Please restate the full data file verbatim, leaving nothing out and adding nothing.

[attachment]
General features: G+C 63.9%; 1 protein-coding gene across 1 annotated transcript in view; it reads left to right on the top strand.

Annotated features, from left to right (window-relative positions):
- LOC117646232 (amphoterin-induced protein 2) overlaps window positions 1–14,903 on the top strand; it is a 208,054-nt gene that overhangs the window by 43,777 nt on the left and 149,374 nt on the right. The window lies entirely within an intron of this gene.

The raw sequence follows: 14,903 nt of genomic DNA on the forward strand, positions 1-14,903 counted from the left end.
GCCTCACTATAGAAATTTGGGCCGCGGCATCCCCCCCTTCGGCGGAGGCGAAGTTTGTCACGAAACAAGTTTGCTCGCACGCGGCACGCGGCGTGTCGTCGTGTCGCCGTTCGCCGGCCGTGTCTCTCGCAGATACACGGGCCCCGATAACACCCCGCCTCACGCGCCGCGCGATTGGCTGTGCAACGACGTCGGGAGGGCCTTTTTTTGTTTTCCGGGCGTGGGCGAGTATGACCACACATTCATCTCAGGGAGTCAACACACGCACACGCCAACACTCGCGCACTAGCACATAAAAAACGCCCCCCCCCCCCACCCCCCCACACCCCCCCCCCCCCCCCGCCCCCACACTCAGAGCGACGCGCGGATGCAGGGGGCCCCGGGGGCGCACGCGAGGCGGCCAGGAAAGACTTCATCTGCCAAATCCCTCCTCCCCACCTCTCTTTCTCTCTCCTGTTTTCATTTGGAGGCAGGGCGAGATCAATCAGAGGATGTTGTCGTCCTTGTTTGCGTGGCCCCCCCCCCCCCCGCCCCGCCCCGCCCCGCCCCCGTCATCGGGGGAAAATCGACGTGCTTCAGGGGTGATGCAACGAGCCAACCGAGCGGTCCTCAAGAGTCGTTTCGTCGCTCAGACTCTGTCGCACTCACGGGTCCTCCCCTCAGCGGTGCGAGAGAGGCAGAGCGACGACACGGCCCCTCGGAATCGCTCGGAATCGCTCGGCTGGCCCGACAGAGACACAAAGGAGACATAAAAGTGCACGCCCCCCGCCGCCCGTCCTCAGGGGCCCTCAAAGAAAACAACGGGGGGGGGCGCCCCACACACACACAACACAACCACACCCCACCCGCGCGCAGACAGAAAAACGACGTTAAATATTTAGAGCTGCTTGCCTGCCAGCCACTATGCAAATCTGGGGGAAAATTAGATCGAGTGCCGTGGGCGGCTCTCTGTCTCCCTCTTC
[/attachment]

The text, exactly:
General features: G+C 63.9%; 1 protein-coding gene across 1 annotated transcript in view; it reads left to right on the top strand.

Annotated features, from left to right (window-relative positions):
- LOC117646232 (amphoterin-induced protein 2) overlaps window positions 1–14,903 on the top strand; it is a 208,054-nt gene that overhangs the window by 43,777 nt on the left and 149,374 nt on the right. The window lies entirely within an intron of this gene.

The raw sequence follows: 14,903 nt of genomic DNA on the forward strand, positions 1-14,903 counted from the left end.
GCCTCACTATAGAAATTTGGGCCGCGGCATCCCCCCCTTCGGCGGAGGCGAAGTTTGTCACGAAACAAGTTTGCTCGCACGCGGCACGCGGCGTGTCGTCGTGTCGCCGTTCGCCGGCCGTGTCTCTCGCAGATACACGGGCCCCGATAACACCCCGCCTCACGCGCCGCGCGATTGGCTGTGCAACGACGTCGGGAGGGCCTTTTTTTGTTTTCCGGGCGTGGGCGAGTATGACCACACATTCATCTCAGGGAGTCAACACACGCACACGCCAACACTCGCGCACTAGCACATAAAAAACGCCCCCCCCCCCCACCCCCCCACACCCCCCCCCCCCCCCCGCCCCCACACTCAGAGCGACGCGCGGATGCAGGGGGCCCCGGGGGCGCACGCGAGGCGGCCAGGAAAGACTTCATCTGCCAAATCCCTCCTCCCCACCTCTCTTTCTCTCTCCTGTTTTCATTTGGAGGCAGGGCGAGATCAATCAGAGGATGTTGTCGTCCTTGTTTGCGTGGCCCCCCCCCCCCCCGCCCCGCCCCGCCCCGCCCCCGTCATCGGGGGAAAATCGACGTGCTTCAGGGGTGATGCAACGAGCCAACCGAGCGGTCCTCAAGAGTCGTTTCGTCGCTCAGACTCTGTCGCACTCACGGGTCCTCCCCTCAGCGGTGCGAGAGAGGCAGAGCGACGACACGGCCCCTCGGAATCGCTCGGAATCGCTCGGCTGGCCCGACAGAGACACAAAGGAGACATAAAAGTGCACGCCCCCCGCCGCCCGTCCTCAGGGGCCCTCAAAGAAAACAACGGGGGGGGGCGCCCCACACACACACAACACAACCACACCCCACCCGCGCGCAGACAGAAAAACGACGTTAAATATTTAGAGCTGCTTGCCTGCCAGCCACTATGCAAATCTGGGGGAAAATTAGATCGAGTGCCGTGGGCGGCTCTCTGTCTCCCTCTTC